To ensure perfect browning in the time it takes to cook the egg in the batter, we cook these donuts at 350°F (177°C). Using our ChefAlarm® with its accompanying pot clip makes deep frying super easy—just set a high-temp alarm for your target frying temperature, and a low-temperature alarm about 25°F (14°C) below that temp. Now you have a deep-fry temperature window that will keep things right on track. (For more on why ChefAlarm is the perfect tool for this, read about the best deep-fry thermometer.)
With the thin donuts we piped, the internal temp is perfect without drying by the time the exterior of the donuts is beautifully golden brown. If you pipe yours thicker, you’ll want to verify their internal temperature with your Thermapen® ONE before you take them out of their hot bath.
Glazing mochi donuts
These donuts are beautiful, especially if you go through the trouble of piping them into the bubble-ring shape. But they get even prettier when you glaze them. You can use any glaze recipe you like, or any topping for that matter. We made a simple glaze of powdered sugar, a little lemon zest, and some milk; but we also made one with pulverized freeze-dried strawberries. When the strawberry powder hits the milk, it rehydrates, giving you a jammy texture for your glaze that is super fun. We also made a simple ganache with equal parts chocolate and cream with a little corn syrup for shine. But you can follow your dreams with the toppings! People love to make a glaze with matcha, and some add sesame seeds. Be creative, and have fun. Or just top them in cinnamon sugar while they’re still hot. It’s hard to go wrong!
These donuts are delightful. The light chew from the rice flour is unique and very fun, and the donuts come together so easily. Getting the temperature of the oil right is important for the finished product, so don’t forget to use your ChefAlarm to monitor the oil temp. Make these for your family and friends with a buffet of toppings so people can dress their own, and watch everyone smile.Print
Adapted from a recipe at Epicurious.com
- 2 C +2 tbsp (340 g) mochiko (glutinous rice flour)
- 2 C (240 g) tapioca starch (also called tapioca flour)
- 1–1/3 C whole milk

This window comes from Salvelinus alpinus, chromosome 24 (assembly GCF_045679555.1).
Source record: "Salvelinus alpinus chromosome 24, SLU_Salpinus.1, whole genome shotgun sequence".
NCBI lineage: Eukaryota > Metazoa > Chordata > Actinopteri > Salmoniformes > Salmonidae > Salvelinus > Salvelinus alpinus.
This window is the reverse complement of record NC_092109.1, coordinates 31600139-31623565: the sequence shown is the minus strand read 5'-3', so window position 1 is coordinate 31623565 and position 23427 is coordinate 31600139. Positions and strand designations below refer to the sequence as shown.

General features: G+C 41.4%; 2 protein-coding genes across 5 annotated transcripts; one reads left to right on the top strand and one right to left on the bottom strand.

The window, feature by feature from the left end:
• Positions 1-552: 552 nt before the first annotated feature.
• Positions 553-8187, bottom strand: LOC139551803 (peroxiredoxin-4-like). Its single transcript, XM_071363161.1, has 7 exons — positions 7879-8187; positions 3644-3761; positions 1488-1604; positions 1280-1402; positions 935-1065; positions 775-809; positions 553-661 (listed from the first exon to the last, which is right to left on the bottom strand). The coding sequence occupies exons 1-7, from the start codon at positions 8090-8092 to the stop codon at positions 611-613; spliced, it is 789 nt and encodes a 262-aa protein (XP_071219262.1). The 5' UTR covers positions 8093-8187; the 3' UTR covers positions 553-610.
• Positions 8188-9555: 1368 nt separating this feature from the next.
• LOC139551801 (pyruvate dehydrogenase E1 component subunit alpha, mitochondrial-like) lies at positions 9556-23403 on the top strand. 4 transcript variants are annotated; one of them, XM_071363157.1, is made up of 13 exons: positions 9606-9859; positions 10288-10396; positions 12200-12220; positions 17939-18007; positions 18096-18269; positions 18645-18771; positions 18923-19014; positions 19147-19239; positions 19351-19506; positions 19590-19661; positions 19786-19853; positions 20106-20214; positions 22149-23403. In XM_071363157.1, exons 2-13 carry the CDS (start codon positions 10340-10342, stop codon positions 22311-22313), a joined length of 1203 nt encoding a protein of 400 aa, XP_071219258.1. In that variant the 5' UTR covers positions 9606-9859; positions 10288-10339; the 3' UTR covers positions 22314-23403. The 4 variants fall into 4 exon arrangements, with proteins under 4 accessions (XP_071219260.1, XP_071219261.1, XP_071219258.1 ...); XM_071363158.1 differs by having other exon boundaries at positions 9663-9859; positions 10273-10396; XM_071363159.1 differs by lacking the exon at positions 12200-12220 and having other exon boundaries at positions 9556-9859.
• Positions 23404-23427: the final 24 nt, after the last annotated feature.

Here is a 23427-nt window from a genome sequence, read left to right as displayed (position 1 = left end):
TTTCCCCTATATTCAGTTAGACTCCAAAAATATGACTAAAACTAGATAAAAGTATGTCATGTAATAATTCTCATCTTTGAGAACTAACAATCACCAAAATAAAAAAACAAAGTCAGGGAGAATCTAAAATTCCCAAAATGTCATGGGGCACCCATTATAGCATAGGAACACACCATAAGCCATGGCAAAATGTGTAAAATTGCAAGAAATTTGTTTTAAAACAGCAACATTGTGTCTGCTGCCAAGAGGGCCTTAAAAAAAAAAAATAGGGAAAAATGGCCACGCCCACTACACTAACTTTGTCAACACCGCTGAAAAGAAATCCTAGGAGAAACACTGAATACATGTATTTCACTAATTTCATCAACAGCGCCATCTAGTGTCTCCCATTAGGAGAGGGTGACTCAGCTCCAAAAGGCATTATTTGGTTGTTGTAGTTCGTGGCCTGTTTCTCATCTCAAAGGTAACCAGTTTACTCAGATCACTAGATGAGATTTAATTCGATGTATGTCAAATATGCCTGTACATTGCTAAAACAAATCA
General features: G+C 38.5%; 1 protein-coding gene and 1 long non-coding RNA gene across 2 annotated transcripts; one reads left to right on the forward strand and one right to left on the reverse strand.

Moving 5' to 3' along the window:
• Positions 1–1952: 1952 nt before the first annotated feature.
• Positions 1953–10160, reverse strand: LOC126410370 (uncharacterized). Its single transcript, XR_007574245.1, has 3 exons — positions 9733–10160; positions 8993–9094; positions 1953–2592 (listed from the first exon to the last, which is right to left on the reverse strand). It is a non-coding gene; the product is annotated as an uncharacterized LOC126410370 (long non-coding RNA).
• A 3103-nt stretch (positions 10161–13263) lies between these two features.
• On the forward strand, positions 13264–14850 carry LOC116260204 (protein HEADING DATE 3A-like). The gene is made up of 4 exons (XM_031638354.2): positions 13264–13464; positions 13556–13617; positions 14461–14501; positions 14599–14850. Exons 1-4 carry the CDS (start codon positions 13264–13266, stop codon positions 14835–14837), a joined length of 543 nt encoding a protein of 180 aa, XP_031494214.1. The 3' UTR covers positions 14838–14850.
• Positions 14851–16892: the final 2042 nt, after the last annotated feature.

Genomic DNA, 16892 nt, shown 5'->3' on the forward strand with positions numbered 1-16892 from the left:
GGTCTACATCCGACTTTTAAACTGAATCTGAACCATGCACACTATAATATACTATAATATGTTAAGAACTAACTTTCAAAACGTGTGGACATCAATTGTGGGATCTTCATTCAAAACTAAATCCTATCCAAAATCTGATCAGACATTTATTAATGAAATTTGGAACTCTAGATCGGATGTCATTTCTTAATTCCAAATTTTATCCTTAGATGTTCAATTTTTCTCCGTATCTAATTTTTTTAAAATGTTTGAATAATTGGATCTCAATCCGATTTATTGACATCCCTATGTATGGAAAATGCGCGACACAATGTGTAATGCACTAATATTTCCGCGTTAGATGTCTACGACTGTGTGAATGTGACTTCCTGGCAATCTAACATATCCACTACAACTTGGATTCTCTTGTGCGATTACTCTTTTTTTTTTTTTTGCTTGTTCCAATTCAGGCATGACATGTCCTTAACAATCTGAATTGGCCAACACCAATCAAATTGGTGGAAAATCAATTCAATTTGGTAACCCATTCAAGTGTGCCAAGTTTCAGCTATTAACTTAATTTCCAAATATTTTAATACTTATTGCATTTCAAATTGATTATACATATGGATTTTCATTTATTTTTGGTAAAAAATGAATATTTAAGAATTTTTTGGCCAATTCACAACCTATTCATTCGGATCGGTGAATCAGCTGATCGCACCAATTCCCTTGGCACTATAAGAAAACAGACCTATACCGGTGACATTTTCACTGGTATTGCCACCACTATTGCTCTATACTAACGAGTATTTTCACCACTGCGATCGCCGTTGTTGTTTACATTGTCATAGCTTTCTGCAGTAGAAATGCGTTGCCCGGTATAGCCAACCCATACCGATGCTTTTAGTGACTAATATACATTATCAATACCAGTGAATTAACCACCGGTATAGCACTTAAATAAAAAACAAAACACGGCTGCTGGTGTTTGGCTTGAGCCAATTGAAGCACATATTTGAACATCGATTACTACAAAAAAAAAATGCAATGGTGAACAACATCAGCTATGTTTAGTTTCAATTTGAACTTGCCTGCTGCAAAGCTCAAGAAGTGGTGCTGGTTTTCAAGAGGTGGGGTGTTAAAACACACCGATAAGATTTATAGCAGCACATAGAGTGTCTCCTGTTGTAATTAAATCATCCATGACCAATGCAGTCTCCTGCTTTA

- 4 Tbsp salted butter
- 2/3 C sugar
- 2 large eggs
- 1/2 tsp kosher salt (Morton, adjust for other brands)
- 4 tsp baking powder
- Neutral oil for deep frying
Also: Ingredients for your favorite donut toppings/glazes as desired
- Whisk together the rice flour and tapioca starch. Set aside.
- Bring the milk, butter, and sugar to a boil in a medium-large saucepan, stirring to dissolve the sugar.
- When the milk is boiling and the butter is fully melted, remove the pot from heat and add the flour/starch mixture. Stir with a wooden spoon to combine into a lumpy dough. There may be dry spots, but that’s ok.
- Scrape the mixture into the bowl of a stand mixer and, using the paddle attachment, beat it on medium speed to cool the dough somewhat.
- When the dough is cool enough to touch easily, beat the eggs, salt, and baking powder into it.
- Beat, still on medium speed, until the batter is smooth and even.
- Set the dough aside to rest, covered, for 10–15 minutes.
- Heat the oil (at least 2″ deep) in a large, heavy pot. Attach the pot clip and use the probe from your ChefAlarm to track the oil temp. Set a high-temp alarm for 350°F (177°C) and a low-temp alarm for 325°F (163°C).
- Draw a piping template on a small piece of parchment paper and cut out 16 or so squares of parchment.
- Load the dough/batter into a piping bag or a large kitchen bag with one corner cut off. Pipe the dough onto individual pieces of parchment paper laying each piece over your template and tracing it with the dough.
- When the oil reaches 350°F (177°C), start frying! Place 3 or 4 donuts in the oil, on their pieces of paper, and cook for about 10 seconds, until the donuts float. Then use tongs to pull the parchment free of the pastries and set it aside.
- Continue to cook the donuts until they are golden brown, about 1 minute total. Adjust the stove to maintain a temperature inside your fry-temp window, as noted on your ChefAlarm.
- If they are very thick, temp them with your Thermapen ONE to be sure they have reached 160°F (71°C) internal temperature.
- As the donuts finish cooking, remove them to a wire rack to cool and drain.
- Top the donuts according to your heart’s desires, and eat them while they are still warm!